You know why it’s ridiculous to say that you have a sweet tooth? Because sugar is delicious! We all have a sweet tooth, or several teeth, in our heads. It’s built right into our DNA. Our ancient ancestors craved ripe fruit because it had the most sugar and supplied the most energy. That’s super useful when you’re spending most of your day hunting and gathering. Eating sugar also triggers the release of dopamine in your brain, and some scientists believe it should be considered an addictive drug.
Sugar addiction wasn’t such a problem for our ancestors, since there was rarely enough ripe fruit to go around. But in today’s modern world a candy bar is never far away. What happens when you feed those sweet teeth of yours? A whole mess of problems.
What Happens When You Eat Too Much Sugar
First of all, it’s bad for your teeth. Too much sugar is almost always a recipe for cavities. When the bacteria on your teeth eat sugar, they produce acid that damages the enamel. That’s a prime reason to limit your sugar intake and always brush your teeth.
Sugar may also contribute to weight gain. Research suggests that eating too much fructose reduces the effect of leptin, the hormone that tells your body when it’s had enough food. Like an alcoholic that builds up a tolerance for booze, our high-sugar diets may be fooling our bodies into thinking they’re not full. More room for empty calories, right?
Too much sugar and you won’t only be dealing with leptin resistance, but also insulin resistance. Insulin helps you convert food into energy, but your body’s sensitivity to that hormone is reduced. Common symptoms of insulin resistance include fatigue, hunger, and high blood pressure. It’s important to recognize these symptoms before insulin resistance graduates to full diabetes.
And the parade just keeps rolling. Too much sugar will also damage your liver*, your kidneys, and your pancreas. Excess fructose is a prime culprit for nonalcoholic fatty liver disease, increased risk of pancreatic cancer, and kidney damage. Sugar may also impact hypertension and heart disease. According to the CDC, there is “a significant relationship between added sugar consumption and increased risk for CVD (cardiovascular disease) mortality.”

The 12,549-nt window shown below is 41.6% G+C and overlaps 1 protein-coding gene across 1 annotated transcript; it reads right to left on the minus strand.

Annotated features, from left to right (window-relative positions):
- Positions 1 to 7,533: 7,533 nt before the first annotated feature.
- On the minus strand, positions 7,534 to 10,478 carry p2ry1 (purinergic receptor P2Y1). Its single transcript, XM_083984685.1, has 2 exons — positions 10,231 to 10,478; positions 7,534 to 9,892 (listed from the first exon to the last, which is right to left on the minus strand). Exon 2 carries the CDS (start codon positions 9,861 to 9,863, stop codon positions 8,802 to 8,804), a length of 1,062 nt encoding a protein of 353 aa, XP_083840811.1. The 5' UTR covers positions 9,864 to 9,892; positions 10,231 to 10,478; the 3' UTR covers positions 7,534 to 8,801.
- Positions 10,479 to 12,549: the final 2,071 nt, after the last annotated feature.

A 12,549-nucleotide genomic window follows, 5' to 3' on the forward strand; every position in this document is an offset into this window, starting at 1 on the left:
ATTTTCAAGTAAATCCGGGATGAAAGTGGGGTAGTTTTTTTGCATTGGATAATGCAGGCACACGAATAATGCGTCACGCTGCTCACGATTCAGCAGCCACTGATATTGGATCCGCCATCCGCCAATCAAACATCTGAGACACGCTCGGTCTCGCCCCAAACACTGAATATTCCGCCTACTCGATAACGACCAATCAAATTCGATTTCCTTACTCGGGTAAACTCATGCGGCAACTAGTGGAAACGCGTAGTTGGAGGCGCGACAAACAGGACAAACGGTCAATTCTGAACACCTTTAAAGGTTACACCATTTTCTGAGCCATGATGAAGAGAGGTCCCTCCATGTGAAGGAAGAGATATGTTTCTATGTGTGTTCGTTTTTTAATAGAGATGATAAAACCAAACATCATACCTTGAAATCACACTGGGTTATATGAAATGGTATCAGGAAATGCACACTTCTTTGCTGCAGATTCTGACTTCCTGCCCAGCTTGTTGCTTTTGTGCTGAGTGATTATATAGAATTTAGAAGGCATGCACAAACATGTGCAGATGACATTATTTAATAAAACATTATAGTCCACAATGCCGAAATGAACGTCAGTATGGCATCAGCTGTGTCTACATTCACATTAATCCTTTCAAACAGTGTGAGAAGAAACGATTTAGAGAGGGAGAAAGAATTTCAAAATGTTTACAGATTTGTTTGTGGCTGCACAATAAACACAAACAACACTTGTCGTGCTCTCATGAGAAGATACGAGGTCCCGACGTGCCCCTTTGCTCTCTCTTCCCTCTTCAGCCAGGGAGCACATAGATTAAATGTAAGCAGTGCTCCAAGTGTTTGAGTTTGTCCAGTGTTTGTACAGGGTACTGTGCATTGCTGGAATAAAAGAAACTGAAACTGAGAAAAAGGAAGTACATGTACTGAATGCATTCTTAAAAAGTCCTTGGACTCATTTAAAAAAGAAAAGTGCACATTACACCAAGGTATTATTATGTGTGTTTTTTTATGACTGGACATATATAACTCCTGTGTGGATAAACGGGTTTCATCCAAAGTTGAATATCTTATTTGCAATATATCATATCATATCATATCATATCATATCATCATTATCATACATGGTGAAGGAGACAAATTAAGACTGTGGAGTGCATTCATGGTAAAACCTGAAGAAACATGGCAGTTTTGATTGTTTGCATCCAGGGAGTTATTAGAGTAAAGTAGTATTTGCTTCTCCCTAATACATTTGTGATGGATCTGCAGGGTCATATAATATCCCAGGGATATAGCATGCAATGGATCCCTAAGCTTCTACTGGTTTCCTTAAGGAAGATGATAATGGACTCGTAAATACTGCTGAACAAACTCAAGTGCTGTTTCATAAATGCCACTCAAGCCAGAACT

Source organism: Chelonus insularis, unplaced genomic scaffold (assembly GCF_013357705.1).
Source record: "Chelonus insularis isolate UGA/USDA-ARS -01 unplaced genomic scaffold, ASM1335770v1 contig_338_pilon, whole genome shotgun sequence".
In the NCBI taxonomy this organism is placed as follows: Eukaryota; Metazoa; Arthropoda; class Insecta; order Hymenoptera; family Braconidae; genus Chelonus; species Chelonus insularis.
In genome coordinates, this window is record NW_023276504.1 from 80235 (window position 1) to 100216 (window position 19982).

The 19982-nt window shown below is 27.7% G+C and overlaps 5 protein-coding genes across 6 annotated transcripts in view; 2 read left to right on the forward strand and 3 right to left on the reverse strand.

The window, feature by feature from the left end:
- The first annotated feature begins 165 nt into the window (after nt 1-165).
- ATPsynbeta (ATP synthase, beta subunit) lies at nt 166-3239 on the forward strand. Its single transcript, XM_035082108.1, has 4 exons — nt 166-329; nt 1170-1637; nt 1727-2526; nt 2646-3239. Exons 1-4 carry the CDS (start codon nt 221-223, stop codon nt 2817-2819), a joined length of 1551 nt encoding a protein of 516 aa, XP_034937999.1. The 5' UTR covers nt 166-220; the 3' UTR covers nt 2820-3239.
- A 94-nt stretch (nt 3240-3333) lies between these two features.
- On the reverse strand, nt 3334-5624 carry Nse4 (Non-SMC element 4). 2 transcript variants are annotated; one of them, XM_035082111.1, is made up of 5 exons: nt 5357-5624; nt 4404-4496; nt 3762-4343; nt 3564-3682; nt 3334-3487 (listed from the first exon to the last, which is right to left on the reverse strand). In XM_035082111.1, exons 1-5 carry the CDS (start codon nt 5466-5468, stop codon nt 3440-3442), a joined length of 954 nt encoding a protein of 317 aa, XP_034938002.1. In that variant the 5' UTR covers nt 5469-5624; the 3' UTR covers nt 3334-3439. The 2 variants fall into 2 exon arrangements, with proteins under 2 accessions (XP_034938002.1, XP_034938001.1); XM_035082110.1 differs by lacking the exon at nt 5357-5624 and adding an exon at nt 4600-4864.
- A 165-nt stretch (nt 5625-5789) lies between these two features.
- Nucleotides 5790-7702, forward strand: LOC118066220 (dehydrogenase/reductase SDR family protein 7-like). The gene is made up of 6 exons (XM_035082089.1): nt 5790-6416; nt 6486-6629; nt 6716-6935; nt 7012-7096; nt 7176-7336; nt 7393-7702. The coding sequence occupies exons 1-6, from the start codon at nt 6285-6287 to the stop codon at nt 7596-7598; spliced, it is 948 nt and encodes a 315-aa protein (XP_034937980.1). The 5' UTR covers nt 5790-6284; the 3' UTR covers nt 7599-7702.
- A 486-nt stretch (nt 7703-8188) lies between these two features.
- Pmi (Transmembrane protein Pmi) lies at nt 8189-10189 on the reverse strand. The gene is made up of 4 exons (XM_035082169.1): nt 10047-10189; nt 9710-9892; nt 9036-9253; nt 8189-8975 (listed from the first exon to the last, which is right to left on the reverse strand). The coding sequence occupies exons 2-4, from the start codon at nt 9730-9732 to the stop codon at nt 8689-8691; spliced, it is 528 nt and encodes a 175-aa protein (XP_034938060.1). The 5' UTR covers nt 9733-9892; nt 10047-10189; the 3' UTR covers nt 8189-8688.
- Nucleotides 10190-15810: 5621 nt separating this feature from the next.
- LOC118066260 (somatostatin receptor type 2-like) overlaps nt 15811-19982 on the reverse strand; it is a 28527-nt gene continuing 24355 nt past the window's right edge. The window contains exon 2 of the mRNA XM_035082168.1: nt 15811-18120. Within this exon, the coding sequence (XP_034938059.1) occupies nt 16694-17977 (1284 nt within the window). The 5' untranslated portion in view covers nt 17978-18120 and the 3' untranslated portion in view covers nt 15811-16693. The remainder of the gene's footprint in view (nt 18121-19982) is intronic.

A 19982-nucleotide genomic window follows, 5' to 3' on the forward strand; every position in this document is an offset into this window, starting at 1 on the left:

Sugar Is Still Your Friend (in Moderate Doses)
After that last section, you might be itching to go on a strict sugar detox. Cutting down on sugar is always a good idea, but you don’t want to scrap it completely. Your body needs sugar to survive!
Do you know what the symptoms of low blood sugar are? Your blood sugar, or glucose, is your fuel. It’s the pep in your step. Your main source of glucose comes from carbohydrates, such as rice, potatoes, bread, cereal, fruit, vegetables, and milk. Cut too many carbs and you’re likely to experience the following:
- Blurred vision
- Mood swings
- Tingly skin
And you’ll probably be hungry, too!
Cutting Out Sugar Isn’t Easy
The good news is, you don’t need to cut sugar completely to lose weight and feel great. The bad news is, our diets are packed with way more sugar than we realize.
In 2014, the World Health Organization lowered its adult sugar intake recommendations to five percent of your daily calories. That works out to about 25 grams of sugar per day. Let’s put that into context: One can of coke has 39 grams of sugar.
You can see why this is a problem.
Cutting unnecessary sugar from your diet isn’t easy. It requires a lot more planning and cooking than a lot of us have time for. Fortunately, there are several fun websites and recipe lists that can help you out (detailing that whole lifestyle here would take several more articles, and maybe even a book). One thing you absolutely should do is examine the sugar and fructose content in the food you’re currently eating.
Sugar is delicious, we can all agree on that. But like most sweet deals, it comes with one heck of a catch.
*For more comprehensive information on liver health, including liver-healthy recipes, visit: https://www.liversupport.com/
Editor’s Note: Learn more about GlucoCare, a proven, proprietary herbal formula comprised of herbs used in India for centuries, primarily to promote healthy blood sugar levels.